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Maltese professor denies discussing Clinton emails with former Trump aide - Italian media

Joseph Mifsud says he only served as an intermediary between think-tanks

Prof. Joseph Mifsud back in 2013. Photo: Matthew Mirabelli

Prof. Joseph Mifsud back in 2013. Photo: Matthew Mirabelli

The Maltese professor named as the supposed link between the Trump presidential campaign and Russia has denied having anything to do with the Kremlin. 

In an interview with Italian news outlet La Repubblica, Joseph Mifsud denied having told former Trump advisor George Papadopoulos that the Russian government had "dirt" on Hillary Clinton. 

"What Papadopoulos said [to the FBI] is not true," Prof. Mifsud said. "I completely deny having spoken about secrets concerning Hillary. I don't know anyone in the Russian government," he told La Repubblica.

"I've never taken a cent from the Russians, my conscience is clear," he said, saying that he was a member of the Clinton Foundation and politically left-leaning. 

READ: 'Nothing sinister' about Mifsud's Russian contacts, says former employer

The professor however acknowledged that he had offered his services as an intermediary.  

"All I did was facilitate contact between unofficial and official sources to resolve a crisis. It happens all over the world. I helped put a think-tank in touch with another think-tank." 

Yesterday, a former employer of Prof. Mifsud's said the Maltese professor "knew a number of top Russian officials" and visited Russia regularly. 

Prof. Mifsud recalled Mr Papadopoulos - who he said he met "three or four times" - having asked for contacts in various parts of the world, from the Gulf states to Latin America.

All I did was facilitate contact between unofficial and official sources to resolve a crisis. It happens all over the world. I helped put a think-tank in touch with another think-tank.- Joseph Mifsud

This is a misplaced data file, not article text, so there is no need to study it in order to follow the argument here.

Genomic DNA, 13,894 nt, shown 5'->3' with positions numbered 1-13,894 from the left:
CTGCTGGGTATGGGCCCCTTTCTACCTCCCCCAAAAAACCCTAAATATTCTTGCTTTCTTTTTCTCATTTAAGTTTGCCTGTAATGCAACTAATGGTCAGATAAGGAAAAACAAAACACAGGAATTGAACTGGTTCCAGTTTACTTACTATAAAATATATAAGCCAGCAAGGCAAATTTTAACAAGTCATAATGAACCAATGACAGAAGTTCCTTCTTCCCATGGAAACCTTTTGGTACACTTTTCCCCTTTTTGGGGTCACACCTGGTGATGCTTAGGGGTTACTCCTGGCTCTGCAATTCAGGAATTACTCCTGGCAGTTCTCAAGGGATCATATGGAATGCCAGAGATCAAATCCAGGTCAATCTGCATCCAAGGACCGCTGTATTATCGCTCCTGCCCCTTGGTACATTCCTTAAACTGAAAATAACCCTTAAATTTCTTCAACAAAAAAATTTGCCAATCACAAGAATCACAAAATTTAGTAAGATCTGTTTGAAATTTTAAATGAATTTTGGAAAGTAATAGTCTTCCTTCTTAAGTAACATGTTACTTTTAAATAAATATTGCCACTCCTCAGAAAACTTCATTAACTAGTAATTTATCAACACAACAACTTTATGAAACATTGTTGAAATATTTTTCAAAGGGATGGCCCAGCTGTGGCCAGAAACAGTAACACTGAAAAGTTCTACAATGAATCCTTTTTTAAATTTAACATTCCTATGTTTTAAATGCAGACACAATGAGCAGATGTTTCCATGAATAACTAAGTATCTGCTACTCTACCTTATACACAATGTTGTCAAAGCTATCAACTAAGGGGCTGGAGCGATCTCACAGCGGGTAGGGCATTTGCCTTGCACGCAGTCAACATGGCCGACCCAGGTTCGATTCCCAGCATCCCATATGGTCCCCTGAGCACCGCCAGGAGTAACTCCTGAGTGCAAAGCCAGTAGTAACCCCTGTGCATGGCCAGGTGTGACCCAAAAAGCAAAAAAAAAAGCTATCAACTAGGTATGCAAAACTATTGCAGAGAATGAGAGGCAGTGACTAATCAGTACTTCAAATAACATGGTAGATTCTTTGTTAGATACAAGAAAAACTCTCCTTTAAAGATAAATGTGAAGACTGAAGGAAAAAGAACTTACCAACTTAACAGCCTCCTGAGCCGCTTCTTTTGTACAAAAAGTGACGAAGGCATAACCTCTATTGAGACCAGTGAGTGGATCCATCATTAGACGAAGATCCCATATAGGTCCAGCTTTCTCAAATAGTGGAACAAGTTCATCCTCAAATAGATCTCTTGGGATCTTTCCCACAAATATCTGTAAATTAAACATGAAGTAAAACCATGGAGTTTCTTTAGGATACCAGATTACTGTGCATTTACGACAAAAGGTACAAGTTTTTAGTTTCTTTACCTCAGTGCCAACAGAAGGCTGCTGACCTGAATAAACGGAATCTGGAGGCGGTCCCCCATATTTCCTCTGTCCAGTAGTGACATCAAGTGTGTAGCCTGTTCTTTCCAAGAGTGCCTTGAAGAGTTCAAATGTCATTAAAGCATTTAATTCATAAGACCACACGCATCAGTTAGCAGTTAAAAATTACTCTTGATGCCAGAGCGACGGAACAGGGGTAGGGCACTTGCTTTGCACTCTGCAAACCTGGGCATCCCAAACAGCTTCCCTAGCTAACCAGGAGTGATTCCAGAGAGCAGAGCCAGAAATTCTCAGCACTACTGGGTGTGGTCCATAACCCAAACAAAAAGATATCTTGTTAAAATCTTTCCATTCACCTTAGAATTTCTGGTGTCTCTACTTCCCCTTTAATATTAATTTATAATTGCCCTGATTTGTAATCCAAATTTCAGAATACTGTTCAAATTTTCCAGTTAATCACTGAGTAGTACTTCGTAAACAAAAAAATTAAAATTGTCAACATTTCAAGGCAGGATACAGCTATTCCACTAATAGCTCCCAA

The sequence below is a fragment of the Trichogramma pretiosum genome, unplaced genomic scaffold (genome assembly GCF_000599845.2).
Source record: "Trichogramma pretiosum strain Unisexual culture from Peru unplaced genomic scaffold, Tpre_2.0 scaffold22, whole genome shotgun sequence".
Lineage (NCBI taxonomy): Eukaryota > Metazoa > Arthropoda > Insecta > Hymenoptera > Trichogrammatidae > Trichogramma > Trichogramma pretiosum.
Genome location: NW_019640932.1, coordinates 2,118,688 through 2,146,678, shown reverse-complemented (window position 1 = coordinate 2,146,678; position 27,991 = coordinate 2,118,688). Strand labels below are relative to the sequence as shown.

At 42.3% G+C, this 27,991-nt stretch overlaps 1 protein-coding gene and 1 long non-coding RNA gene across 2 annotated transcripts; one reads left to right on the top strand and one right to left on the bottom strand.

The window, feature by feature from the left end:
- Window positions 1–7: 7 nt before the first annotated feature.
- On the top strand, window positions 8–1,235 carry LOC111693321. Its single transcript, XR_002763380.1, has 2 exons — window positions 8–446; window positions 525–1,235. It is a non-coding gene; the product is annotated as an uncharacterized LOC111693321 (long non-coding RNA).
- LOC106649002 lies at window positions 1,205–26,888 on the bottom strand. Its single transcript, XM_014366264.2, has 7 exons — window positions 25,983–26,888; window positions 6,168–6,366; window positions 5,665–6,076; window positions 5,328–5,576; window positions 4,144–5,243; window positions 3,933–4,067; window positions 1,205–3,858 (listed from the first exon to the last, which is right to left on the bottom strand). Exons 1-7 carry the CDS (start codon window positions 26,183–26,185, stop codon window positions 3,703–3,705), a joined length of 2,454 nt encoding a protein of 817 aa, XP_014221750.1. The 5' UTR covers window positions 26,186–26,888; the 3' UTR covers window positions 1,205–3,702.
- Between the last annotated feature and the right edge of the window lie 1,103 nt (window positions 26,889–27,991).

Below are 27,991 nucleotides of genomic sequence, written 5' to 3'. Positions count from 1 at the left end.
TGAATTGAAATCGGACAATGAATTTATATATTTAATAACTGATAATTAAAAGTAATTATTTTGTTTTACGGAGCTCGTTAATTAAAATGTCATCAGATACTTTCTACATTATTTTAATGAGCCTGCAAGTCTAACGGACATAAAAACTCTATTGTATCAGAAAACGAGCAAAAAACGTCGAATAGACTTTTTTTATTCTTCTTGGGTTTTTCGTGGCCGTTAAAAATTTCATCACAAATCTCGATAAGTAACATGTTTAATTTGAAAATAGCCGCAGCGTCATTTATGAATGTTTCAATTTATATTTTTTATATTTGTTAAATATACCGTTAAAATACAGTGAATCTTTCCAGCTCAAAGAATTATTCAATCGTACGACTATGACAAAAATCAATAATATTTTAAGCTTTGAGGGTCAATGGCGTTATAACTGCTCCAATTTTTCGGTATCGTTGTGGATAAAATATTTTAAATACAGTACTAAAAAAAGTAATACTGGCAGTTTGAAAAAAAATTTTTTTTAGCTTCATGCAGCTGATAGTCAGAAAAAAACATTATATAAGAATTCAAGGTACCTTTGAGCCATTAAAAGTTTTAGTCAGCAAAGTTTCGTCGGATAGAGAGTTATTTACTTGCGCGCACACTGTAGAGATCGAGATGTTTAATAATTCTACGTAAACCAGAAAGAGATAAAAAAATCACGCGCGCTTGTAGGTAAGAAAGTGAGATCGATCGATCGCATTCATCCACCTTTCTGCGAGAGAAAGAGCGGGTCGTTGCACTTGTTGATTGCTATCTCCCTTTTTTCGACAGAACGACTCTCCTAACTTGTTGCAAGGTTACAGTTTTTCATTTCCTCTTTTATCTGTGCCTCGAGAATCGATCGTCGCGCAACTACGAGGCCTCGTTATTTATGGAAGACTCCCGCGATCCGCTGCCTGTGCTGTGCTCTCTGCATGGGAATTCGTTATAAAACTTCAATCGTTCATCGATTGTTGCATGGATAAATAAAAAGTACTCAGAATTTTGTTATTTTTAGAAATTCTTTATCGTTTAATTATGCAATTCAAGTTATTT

"They chose Russia. They were interested in discussing sanctions, Nato, Ukraine and stabilising relations - something Russia was also very interested in doing." 

Prof. Mifsud made international headlines two days ago after an explosive court document in which Mr Papadopoulos admitted to having lied to FBI investigators was made public. 

In the court document, Mr Papadopoulos said an unnamed London-based professor from the Mediterranean had said Russians had "thousands of emails" from the Clinton campaign and told him of his high-level Russian contacts. 

Prof. Mifsud, an academic who served in the Maltese civil service for several years, said his only Russian contact was Ivan Timofeev, a foreign policy expert who chairs the Russian International Affairs Council. 

The council is a think-tank with offices inside the Russian Foreign Ministry. It was founded in 2010 by then-president Dmitry Medvedev with the express goal of contributing to Russian soft power. 

Mr Papadopoulos has also alleged that Prof. Mifsud introduced him to a Russian woman he claimed was the niece of President Vladimir Putin.

Prof. Mifsud laughed off the claims. "She's just a student, a very beautiful one. I introduced them in London when I discovered that he [Papadopoulos] had more than an academic interest in her. He asked her to join him in America. Putin has nothing to do with it - that's just fiction."  

 

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